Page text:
3. "We are doing more than any other platform out there" That's not saying much Mr Kay; as far as we are aware HelpHound is the only reviews mechanism in the world today that moderates reviews pre-publication (and we are not claiming that our system is 100% watertight, but at least we do everything we can to ensure that it is as close as possible to the ideal). TripAdvisor has massive financial resources (it turned over nearly $2 bn last year) and staff (over 3,000 at last count) and it is constantly investing in just about everything except ensuring the veracity of its reviews, the very aspect of its business model that reassures its users so they use its platform to book their hotel and therefore earn TripAdvisor revenue.  



Our points:

  1. Naomi Leach of which is right on both counts: TripAdvisor has consistently failed, over many years, to give any concrete examples of action it has taken, on its own initiative, to prevent fake review appearing on its site and to prevent hotels gaming their Tripadvisor reviews.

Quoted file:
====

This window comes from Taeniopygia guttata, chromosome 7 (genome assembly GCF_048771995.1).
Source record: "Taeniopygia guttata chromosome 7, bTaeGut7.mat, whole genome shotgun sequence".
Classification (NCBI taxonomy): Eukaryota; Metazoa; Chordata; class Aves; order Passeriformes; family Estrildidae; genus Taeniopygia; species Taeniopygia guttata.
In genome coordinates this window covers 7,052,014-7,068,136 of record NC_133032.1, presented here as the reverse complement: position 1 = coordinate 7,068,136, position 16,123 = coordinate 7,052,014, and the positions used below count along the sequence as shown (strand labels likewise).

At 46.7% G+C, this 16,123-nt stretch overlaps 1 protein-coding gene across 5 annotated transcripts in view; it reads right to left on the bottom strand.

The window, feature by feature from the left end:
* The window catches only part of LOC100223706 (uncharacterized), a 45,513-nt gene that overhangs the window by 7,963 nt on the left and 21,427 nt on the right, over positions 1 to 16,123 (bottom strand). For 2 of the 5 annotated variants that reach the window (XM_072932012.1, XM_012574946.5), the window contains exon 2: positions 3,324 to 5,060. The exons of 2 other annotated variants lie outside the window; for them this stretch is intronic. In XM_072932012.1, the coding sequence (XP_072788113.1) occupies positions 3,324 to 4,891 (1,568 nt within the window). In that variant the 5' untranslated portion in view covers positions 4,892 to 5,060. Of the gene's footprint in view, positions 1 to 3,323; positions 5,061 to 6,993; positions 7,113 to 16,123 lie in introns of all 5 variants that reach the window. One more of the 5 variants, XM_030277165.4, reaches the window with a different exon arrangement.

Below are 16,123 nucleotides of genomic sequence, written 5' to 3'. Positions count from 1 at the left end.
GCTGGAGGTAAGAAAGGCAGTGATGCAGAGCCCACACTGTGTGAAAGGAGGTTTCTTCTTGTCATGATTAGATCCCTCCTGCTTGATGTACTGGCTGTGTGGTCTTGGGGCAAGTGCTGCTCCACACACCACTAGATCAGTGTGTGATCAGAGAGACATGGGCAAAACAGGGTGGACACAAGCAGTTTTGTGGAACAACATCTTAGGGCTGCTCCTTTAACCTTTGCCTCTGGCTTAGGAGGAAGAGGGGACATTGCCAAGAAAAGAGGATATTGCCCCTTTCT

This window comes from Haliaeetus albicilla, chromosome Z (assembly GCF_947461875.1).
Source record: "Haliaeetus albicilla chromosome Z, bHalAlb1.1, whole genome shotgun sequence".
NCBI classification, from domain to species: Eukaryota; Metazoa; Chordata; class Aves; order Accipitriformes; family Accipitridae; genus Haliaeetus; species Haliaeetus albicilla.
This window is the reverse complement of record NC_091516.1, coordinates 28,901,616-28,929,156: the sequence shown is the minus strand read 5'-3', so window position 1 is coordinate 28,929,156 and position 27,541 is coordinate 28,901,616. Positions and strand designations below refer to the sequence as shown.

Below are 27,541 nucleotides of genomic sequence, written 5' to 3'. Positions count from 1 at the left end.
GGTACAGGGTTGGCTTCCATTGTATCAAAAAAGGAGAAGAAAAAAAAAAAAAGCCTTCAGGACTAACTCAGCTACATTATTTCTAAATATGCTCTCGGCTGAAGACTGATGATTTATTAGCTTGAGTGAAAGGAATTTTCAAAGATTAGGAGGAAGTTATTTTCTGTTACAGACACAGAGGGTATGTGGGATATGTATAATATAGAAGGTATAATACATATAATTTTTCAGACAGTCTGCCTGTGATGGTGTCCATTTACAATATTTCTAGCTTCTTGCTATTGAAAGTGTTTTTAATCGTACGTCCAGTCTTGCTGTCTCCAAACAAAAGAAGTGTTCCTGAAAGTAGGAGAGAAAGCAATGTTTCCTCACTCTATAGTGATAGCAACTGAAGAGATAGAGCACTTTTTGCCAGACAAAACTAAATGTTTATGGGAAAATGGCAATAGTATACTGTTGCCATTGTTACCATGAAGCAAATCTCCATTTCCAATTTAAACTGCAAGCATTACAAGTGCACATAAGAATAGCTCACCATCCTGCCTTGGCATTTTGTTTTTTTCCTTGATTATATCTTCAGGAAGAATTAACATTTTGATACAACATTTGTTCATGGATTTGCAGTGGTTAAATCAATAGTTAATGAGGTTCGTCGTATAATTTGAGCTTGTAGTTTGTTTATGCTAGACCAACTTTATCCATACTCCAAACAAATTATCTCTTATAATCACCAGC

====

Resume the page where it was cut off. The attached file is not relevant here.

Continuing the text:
2. "Platforms like TripAdvisor should be more responsible for the information presented to consumers". Absolutely; we would just take the word 'more' out of this sentence.
  3. Show us your 'fraud detection tools'. TripAdvisor has consistently hidden behind the weak excuse that to expose its so-called 'fraud detection tools' would lead to further and more sophisticated fraud by hotels. That, to our mind, is a bit like saying that drivers will find a way around speed cameras.